A summary of key legal updates for the Private Client industry over the past week is as follows.
Tax policy - Finance Bill 2023
On 5 July 2022, the government announced that draft legislation for the Finance Bill 2023 will be published on 20 July 2022 for technical consultation before being introduced to Parliament after the Autumn 2022 Budget. This follows the usual legislative timetable. The Bill will be of measures largely covering pre-announced policy changes. Draft Finance Bill 2023 legislation to be published on 20 July 2022 (L-Day) | Practical Law (thomsonreuters.com)
Tax policy – Tory leadership campaign
It looks like tax policy will be a key battleground in the elections for a new leader of the Conservative party. The tax policies (as announced so far) of the leading candidates are summarised in this article: EPrivateClient - article (paminsight.com).
Residence – statutory residence test case
In Batten v HMRC, 2022 UKFTT 199 TC, the First-tier Tax Tribunal ("FTT") has ruled that Ernest Batten was UK tax resident in 2014/15, despite having left the UK to live and work full-time in Gibraltar more than four years previously. This is an example of a case where both the statutory residence test ("SRT") and the pre-SRT common law rules had to be considered. This was because, although the SRT applied to the tax year in question (having been introduced in 2013/14), it was necessary to consider the "sufficient ties" test and part of this required an analysis of residency in the previous three tax years. The only year in dispute was 2012/13, the last year in which the pre-SRT rules applied. As a result, although the taxpayer would not have been non-UK resident under the SRT in 2012/13, the pre-SRT rules gave the opposite result, meaning that the taxpayer was deemed UK resident for 2014/15 and CGT was due on 34 disposals of UK properties he made in that year. The FTT recognised that the result was "untidy" and although the SRT was designed to generally produce the same result as the preceding common-law, "codification of common law principles will, by nature, produce some differing results". The FTT noted that there was no basis on which they could apply the SRT retrospectively. TC08524.pdf (bailii.org)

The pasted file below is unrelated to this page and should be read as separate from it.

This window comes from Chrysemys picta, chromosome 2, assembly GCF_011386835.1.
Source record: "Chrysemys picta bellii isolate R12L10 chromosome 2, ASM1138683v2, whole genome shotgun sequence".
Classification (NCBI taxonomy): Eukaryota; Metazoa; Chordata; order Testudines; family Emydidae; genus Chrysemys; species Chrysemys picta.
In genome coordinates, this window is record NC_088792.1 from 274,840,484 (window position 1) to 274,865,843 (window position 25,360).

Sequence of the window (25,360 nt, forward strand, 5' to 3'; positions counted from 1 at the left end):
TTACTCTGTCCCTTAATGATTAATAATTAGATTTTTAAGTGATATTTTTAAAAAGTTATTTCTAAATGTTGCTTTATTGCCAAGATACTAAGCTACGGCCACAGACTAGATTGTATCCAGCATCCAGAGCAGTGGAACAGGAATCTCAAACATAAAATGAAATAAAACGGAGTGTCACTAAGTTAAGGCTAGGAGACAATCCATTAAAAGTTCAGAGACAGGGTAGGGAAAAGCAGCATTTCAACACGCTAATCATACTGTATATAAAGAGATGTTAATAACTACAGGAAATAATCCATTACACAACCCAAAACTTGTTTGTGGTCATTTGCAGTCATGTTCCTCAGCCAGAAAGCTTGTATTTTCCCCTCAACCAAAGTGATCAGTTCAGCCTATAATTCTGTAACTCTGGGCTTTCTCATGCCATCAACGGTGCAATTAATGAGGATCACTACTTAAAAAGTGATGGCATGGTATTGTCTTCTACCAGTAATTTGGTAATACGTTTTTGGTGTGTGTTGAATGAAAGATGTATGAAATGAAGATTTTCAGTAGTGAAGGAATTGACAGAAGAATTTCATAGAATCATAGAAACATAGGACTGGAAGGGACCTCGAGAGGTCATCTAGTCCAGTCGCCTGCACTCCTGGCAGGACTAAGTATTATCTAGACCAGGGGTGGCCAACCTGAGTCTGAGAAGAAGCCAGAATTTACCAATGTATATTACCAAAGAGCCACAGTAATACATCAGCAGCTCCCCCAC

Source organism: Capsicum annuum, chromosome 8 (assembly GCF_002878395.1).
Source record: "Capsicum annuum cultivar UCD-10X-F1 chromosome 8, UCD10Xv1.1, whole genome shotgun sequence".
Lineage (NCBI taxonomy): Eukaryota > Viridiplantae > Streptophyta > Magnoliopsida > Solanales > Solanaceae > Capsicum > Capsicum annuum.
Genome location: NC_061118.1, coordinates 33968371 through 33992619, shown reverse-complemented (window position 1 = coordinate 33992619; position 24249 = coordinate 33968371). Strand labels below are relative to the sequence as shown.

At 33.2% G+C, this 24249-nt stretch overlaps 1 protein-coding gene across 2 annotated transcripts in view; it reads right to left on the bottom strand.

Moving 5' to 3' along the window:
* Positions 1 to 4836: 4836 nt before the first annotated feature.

Wills – executor charging clause
In Da Silva v Heselton  EWCA Civ 880, the Court of Appeal has confirmed that a trustee or executor can rely on a professional charging clause in a Will to charge for work done in the administration of the estate if that work falls within the scope of their profession or business and is of a type which would attract or incur their usual professional fees. In this case, the executor was not a solicitor and gave limited evidence about her professional qualifications other than saying that she was "engaged in business and in the management of commercial and residential property". The court had to decide whether the clause in question allowed any trustees who happened to be engaged in a profession/ business to charge irrespective of whether the work had any connection with their profession/ business. The court concluded not, saying that it made no obvious sense for the estate to pay an executor for work in which they had no relevant professional skill or business experience. The decision is reassuring for solicitors who are appointed as professional executors/ trustees. Court of Appeal upholds High Court's decision on professional executor charging clause | Practical Law (thomsonreuters.com)
Contentious probate – farmland proprietary estoppel claim
In Williams v Williams, 2022 EWHC 1717 Ch, the claimant failed to establish that farmland and buildings in Wales were assets of the farming partnership set up by himself and his parents and that those assets vest in him following his parents' death rather than passing under his parents' Wills to two of his siblings. His alternative proprietary estoppel claim, based on promises his parents made to him when the farms were purchased and also after that, was found by the court to be not made out: there was no reasonable reliance, and it was not clear that he had suffered detriment. Williams v Williams & Ors  EWHC 1717 (Ch) (04 July 2022) (bailii.org)